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#LopezvRivera: Court compels deposition of homeowner where 23 people registered to vote

The New York Times recently provided the nation with a glimpse into the unfortunate political corruption that residents of Texas’s Rio Grande Valley have suffered under for far too long. In a January 12 story, the Times covered the suicide of Alfredo Lugo, President of the Donna ISD school board, which occurred days after three “politiqueras”–the familiar term for the Valley’s unique type of campaign workers–were arrested and charged in a vote-buying scheme in support of certain Donna school board candidates during the 2012 elections. As the report states, abuses by politiqueras and candidates in the Valley are widespread and extend beyond buying votes, to include various forms of voter fraud, especially with respect to mail-in ballots.  (See these additional reports by The Monitor and KRGV, including links to the federal charging documents.)

Hidalgo County DA Rene Guerra is quoted by The Times as stating that vote-buying is hard to prove and he doesn’t have the manpower to pursue illegalities in the 2012 Donna elections. However, criminal prosecution is only one enforcement tool available to right election improprieties.  Candidates themselves have tremendous power–and in fact are the only persons with legal standing under Texas law–to prosecute an election contest which can establish illegal votes and permit a court to either conduct its own recount or call a new election.

One such case is currently pending in Hidalgo County district court and moving toward a February trial.  Letty Lopez lost a campaign for Weslaco City Commission (District 5) by 16 votes to incumbent Lupe Rivera.  Lopez has never held elective office and is part of a slate of candidates who campaigned on transparency, among other things.  While Lopez and Rivera each received the same number of votes on Election Day (85), and Lopez received many more in-person early votes than Rivera, Rivera racked up a large enough margin in ballots cast by mail to make up the difference and claim a 16-vote victory.  Red flags were immediately apparent, however, including a single-family residence in District 5 that claimed 23 registered voters.  Lopez retained Najvar Law Firm and filed an election contest on November 18. (NLF is the author of this blog.)  You can find Lopez’s FIRST AMENDED PETITION here.  Lupe Rivera is represented by Gilberto Hinojosa of Brownsville, the current chair of the Texas Democratic Party.  This case presents a critical opportunity to achieve justice in a case of apparent voter fraud, including allegations of non-resident voting and various illegalities with mail-in votes handled by the Rivera campaign, and this week has been particularly instructive.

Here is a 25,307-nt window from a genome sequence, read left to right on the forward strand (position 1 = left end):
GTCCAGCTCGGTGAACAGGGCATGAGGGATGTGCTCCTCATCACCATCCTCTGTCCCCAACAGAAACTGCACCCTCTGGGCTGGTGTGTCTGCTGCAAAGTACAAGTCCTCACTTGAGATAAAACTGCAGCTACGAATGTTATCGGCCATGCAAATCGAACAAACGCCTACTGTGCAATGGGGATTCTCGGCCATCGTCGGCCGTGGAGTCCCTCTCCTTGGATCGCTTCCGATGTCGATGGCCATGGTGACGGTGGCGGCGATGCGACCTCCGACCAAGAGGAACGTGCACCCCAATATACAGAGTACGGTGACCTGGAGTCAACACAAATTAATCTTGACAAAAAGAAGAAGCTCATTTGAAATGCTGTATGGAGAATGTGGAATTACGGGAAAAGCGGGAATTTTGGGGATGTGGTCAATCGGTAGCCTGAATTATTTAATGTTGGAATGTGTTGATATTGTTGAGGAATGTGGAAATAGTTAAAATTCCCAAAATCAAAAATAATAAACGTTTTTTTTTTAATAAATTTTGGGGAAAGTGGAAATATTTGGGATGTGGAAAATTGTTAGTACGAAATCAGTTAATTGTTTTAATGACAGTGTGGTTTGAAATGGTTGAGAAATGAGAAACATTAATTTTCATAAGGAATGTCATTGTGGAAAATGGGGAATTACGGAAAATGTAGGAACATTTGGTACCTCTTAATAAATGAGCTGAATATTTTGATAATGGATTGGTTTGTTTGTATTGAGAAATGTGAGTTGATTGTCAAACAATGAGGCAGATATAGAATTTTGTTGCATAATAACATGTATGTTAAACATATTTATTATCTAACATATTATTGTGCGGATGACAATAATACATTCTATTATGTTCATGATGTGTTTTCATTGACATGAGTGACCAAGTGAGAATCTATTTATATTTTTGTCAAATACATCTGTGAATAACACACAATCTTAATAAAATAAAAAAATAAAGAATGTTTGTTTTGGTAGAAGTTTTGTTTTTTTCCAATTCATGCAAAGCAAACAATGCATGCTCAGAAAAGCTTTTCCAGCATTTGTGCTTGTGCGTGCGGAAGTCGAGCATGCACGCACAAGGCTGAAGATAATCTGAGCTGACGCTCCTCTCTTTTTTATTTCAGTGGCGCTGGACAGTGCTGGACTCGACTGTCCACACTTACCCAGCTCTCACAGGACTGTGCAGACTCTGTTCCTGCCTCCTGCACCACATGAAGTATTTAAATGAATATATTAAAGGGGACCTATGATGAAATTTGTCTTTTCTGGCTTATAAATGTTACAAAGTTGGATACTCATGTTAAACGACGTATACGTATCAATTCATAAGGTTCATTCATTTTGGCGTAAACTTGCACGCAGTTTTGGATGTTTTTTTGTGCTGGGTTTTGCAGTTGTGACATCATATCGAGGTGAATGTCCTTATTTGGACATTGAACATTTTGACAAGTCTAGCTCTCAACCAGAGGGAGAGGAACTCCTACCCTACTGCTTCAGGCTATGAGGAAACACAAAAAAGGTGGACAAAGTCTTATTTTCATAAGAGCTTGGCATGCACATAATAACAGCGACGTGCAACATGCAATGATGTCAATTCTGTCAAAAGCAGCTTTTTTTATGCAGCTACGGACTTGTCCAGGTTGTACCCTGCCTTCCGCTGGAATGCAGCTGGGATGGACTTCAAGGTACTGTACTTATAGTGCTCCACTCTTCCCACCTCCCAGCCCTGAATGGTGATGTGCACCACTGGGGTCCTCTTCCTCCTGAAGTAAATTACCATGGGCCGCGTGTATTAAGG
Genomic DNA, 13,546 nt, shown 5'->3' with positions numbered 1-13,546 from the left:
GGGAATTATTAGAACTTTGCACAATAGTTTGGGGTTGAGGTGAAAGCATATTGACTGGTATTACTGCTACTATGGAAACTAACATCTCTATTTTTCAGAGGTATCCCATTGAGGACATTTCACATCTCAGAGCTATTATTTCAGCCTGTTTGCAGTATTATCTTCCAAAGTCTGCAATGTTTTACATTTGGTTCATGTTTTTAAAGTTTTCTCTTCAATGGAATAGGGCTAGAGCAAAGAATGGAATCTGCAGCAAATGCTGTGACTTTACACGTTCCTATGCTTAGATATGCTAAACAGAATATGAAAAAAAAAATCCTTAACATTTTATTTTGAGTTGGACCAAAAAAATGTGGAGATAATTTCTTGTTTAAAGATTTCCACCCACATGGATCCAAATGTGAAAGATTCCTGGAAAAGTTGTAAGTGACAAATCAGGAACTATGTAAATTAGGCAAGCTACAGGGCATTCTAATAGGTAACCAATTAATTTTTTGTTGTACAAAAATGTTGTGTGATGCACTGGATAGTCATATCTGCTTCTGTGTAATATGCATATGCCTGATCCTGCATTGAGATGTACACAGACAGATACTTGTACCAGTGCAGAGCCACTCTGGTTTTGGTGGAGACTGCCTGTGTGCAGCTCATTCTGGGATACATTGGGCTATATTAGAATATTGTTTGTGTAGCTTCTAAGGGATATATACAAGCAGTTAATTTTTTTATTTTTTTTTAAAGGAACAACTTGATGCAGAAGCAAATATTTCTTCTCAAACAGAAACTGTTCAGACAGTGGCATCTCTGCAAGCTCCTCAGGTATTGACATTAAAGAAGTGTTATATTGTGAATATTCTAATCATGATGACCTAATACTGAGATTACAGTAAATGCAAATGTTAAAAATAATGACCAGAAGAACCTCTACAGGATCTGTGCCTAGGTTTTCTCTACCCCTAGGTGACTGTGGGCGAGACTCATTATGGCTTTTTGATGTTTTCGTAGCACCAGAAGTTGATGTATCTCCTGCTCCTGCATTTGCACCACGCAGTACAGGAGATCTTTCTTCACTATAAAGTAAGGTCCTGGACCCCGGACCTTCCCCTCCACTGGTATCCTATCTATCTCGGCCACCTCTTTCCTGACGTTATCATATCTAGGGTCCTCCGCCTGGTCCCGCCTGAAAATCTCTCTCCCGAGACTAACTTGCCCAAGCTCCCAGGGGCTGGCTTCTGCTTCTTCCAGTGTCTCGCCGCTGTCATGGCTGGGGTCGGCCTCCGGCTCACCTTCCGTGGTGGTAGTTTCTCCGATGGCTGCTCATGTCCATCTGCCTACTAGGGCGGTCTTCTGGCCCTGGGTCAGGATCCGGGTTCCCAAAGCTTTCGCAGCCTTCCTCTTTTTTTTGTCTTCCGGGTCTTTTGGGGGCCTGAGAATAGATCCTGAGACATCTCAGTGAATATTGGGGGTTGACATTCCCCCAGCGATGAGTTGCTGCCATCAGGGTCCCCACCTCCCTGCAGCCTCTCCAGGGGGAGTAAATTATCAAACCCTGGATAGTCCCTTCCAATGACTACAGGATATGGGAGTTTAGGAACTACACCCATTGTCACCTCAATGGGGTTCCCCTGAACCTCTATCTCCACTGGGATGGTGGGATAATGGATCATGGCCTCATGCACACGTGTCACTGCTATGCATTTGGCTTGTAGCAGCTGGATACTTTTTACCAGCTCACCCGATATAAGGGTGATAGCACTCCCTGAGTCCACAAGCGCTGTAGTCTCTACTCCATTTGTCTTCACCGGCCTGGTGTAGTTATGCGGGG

Lopez, of course, subpoenaed the homeowner of the residence boasting 23 registered voters. He failed to appear for his deposition, necessitating a motion to compel and court hearing.  Hinojosa threatened NLF with sanctions if we proceeded with the motion to compel, claiming that the process server had actually served the homeowner’s son by mistake.  We were confident our process server had served the correct person, and proceeded with the hearing on Wednesday, January 22.  The hearing proved to be very informative.

Lopez called her process server to the stand, who testified in great detail about how he went to the home in question and spoke with the homeowner, who confirmed he was the correct individual. The server testified that the homeowner and his wife both personally accepted their respective subpoenas.